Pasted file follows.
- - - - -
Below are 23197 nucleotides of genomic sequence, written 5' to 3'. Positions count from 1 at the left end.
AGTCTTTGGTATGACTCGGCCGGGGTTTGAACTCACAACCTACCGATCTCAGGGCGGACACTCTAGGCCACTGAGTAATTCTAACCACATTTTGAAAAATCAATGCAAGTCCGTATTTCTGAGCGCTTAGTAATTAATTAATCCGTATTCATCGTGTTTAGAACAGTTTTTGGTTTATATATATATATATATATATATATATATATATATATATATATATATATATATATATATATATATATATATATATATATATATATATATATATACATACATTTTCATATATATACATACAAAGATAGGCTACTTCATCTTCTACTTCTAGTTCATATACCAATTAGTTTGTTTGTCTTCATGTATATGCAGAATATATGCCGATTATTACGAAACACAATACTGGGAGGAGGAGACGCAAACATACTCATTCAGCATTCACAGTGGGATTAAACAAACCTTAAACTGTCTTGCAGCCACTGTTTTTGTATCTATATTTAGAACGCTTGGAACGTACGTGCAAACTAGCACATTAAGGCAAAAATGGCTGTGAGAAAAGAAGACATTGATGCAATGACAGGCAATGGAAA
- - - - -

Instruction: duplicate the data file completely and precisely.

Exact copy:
Below are 23197 nucleotides of genomic sequence, written 5' to 3'. Positions count from 1 at the left end.
AGTCTTTGGTATGACTCGGCCGGGGTTTGAACTCACAACCTACCGATCTCAGGGCGGACACTCTAGGCCACTGAGTAATTCTAACCACATTTTGAAAAATCAATGCAAGTCCGTATTTCTGAGCGCTTAGTAATTAATTAATCCGTATTCATCGTGTTTAGAACAGTTTTTGGTTTATATATATATATATATATATATATATATATATATATATATATATATATATATATATATATATATATATATATATATATATATATATATATATACATACATTTTCATATATATACATACAAAGATAGGCTACTTCATCTTCTACTTCTAGTTCATATACCAATTAGTTTGTTTGTCTTCATGTATATGCAGAATATATGCCGATTATTACGAAACACAATACTGGGAGGAGGAGACGCAAACATACTCATTCAGCATTCACAGTGGGATTAAACAAACCTTAAACTGTCTTGCAGCCACTGTTTTTGTATCTATATTTAGAACGCTTGGAACGTACGTGCAAACTAGCACATTAAGGCAAAAATGGCTGTGAGAAAAGAAGACATTGATGCAATGACAGGCAATGGAAA